LOWE: It’s a big, big world. And a very bad world. Life is not a picnic, this is true. When you look back, and you see your past, you cannot believe that this would happen, cause you’re still alive.
PRINCE: But what’s remarkable is that you met somebody and you began to care.
LOWE: That was my best time in my life. But, it took long.
PRINCE: It took long? Is that what you said?
LOWE: It took long to get it and to love it.

Tape 2 - SIde 1

PRINCE: So you said G-d’s will cannot be changed?
LOWE: No. Nobody’s able to do this. A human being is born, with it already written how long you will live, whom you will marry, how many children you will have, and how his life will be, and you cannot change it. That’s what the Bible says.
JOE: What’s amazing to me is that any woman can go through that – the concentration camp. Live like that, and not have the food and the body, you know, cause there’s woman’s ovaries and things, shut down. The things we are able to eat give us strength and have anything left to have and even bear a child.
LOWE: She suffered more than men.
JOE: So to even get out and be well enough to have children, that took a lot. I mean, you know after even having a child, even being free it seemed like in a few years she would die. Have to live like that young.
PRINCE: I think that…
LOWE: Woman have been treated awful.
PRINCE: Well, you knew her history, yes?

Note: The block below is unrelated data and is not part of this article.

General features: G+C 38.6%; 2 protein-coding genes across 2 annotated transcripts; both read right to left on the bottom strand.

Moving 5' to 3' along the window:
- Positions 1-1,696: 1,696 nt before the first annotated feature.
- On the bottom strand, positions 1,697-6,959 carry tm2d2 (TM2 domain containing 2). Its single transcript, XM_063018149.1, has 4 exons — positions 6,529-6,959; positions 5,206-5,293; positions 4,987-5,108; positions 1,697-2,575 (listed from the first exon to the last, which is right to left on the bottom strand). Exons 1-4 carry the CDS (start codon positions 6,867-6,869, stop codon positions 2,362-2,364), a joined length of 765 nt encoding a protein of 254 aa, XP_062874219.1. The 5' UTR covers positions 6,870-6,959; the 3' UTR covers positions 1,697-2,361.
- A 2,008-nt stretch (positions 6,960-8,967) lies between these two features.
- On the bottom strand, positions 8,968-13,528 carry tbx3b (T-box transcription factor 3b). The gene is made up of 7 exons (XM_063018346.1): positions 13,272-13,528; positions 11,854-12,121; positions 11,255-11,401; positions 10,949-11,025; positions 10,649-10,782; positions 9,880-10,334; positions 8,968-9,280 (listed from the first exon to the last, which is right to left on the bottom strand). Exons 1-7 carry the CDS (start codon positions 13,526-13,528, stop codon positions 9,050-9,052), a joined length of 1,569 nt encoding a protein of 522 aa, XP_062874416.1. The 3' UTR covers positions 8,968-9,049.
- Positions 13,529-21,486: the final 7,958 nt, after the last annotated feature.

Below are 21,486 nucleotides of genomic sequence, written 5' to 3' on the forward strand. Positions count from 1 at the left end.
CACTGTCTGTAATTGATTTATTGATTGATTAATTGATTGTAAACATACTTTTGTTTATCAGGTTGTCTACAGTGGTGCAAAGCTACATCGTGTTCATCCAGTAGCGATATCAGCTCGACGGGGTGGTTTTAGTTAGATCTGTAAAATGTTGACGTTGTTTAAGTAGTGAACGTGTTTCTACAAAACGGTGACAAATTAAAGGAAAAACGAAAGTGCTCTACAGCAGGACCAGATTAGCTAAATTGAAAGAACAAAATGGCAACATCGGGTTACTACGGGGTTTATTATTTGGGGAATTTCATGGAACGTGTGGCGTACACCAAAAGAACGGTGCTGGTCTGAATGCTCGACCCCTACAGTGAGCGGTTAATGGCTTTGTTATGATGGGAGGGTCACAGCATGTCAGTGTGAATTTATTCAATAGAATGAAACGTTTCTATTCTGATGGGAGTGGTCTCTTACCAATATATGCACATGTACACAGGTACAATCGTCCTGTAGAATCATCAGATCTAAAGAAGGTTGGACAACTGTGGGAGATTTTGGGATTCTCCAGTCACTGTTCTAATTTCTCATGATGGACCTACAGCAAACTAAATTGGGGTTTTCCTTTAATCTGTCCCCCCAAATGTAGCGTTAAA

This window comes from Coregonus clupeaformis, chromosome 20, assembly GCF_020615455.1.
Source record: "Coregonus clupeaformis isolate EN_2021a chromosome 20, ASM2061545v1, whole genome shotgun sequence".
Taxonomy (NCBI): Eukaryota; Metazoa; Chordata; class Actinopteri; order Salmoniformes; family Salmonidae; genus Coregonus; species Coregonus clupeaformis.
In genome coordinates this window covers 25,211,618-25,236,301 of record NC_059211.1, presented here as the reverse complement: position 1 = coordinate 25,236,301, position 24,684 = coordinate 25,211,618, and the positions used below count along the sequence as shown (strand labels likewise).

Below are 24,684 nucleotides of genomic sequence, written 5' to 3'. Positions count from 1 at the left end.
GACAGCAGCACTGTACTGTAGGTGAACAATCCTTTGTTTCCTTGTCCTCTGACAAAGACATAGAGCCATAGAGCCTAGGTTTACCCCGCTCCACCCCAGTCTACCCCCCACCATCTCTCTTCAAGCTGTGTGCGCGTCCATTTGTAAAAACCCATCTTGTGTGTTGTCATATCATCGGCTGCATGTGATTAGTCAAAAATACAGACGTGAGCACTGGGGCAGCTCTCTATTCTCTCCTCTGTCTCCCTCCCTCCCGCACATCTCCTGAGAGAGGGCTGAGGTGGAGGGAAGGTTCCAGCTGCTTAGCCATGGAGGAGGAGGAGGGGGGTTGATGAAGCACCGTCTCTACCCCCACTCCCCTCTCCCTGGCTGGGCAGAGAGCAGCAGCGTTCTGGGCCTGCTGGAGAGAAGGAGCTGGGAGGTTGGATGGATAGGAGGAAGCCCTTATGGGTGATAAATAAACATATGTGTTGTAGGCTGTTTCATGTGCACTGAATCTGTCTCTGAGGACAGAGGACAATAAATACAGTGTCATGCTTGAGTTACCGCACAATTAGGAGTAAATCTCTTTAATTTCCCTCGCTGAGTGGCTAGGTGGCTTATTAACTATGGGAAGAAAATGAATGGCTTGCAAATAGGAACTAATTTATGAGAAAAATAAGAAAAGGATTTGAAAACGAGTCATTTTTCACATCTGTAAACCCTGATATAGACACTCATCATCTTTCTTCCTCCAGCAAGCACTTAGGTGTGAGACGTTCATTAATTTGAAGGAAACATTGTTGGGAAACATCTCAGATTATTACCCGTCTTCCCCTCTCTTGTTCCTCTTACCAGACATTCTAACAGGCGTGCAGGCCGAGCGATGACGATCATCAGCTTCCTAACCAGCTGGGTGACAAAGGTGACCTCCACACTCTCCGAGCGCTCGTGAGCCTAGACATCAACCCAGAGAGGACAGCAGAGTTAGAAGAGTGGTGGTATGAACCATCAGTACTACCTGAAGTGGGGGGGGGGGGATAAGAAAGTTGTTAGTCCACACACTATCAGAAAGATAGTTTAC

LOWE: We know about. Women were very badly hurt; more so than men. She suffered like everybody else.
PRINCE: So for you and your wife to marry, to live and have children. I keep using the word energy, it’s not what I want exactly, but it takes, it took a lot of remarkable to find your way.
LOWE: To start a life with a wife, with a partner, is not an easy thing. When you do it, you see there’s another human want how to be loved, and be together, what a difference. When you have a child, you’ll be happy to live for a child, and work for a child, and work for the future. Always something comes up in life that you like it, something which is a little happy that looks different.
PRINCE: And you recognize it?
LOWE: Oh yes. You find it very… and you see it cause it’s happened too much when it’s happened it makes you very proud.
PRINCE: Yeah, and those moments, did they have a tinge of sadness along with it though?